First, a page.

Okinawa still likes the unpopular 2000-yen note
The Japanese currency note is the only one in circulation bearing the number ‘2’, enough of a rarity to make people distrust it, leaving only Okinawans as champions of the beleaguered money.
The Bank of Japan began issuing the ¥2000 bill on July 19, 2000 to commemorate the Group of Eight summit in Okinawa, but this bill didn’t catch on with the general public and remains unpopular. There are around 110 million ¥2,000 notes in circulation, about 1% of all Japanese currency.
Okinawans have good reasons for loving the bill; the Okinawan symbol ’Shureimon’ is printed on one side of the bill. The Shureimon Gate in Naha was built in the 16th century as the main gate to Shuri Castle. Shureimon Gate is a symbol of peace, and Okinawans say they want “to promote the spirit of peace from Okinawa” with the ¥2,000 note. Local Okinawa businesses have begun a campaign to promote use of the currency, with local banks converting ATM machines to accept them and shopping malls now giving change in ¥2,000 notes.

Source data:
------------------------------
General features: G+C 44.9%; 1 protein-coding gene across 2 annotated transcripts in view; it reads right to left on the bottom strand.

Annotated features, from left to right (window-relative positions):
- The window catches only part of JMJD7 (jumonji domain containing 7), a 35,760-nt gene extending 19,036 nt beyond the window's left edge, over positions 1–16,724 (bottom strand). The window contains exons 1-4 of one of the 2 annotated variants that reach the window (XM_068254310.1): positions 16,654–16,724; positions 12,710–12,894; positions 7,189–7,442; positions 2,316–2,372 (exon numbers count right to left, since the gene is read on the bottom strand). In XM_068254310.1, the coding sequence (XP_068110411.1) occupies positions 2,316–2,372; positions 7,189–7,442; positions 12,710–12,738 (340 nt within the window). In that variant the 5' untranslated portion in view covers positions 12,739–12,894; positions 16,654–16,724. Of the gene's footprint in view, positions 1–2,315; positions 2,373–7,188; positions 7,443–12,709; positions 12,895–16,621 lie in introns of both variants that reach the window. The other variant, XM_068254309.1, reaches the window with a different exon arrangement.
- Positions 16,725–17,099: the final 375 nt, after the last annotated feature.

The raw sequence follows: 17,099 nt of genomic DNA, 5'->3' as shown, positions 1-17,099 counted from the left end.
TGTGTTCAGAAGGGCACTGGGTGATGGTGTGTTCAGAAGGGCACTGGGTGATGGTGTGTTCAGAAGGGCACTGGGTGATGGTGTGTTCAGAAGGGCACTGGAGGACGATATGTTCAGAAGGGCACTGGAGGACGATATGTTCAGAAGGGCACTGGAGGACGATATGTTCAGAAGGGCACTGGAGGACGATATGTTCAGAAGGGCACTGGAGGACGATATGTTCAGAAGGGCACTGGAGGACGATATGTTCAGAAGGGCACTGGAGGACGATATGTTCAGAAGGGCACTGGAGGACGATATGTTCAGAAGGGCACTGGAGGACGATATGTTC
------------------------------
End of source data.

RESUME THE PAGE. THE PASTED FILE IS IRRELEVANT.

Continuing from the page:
The Bank of Japan stopped issuing the ¥2000 bill in fiscal year 2003, and has kept tons of the bills stored in its safe. The circulation of this bill peaked in 2004 but has been in decline ever since. There are various reasons to unpopularity of the ¥2000 bill. The bill resembles the ¥5000 note, and the lack of ATMs that issue them when customers draw cash have made citizens wary.
Courtesy of Mike Link.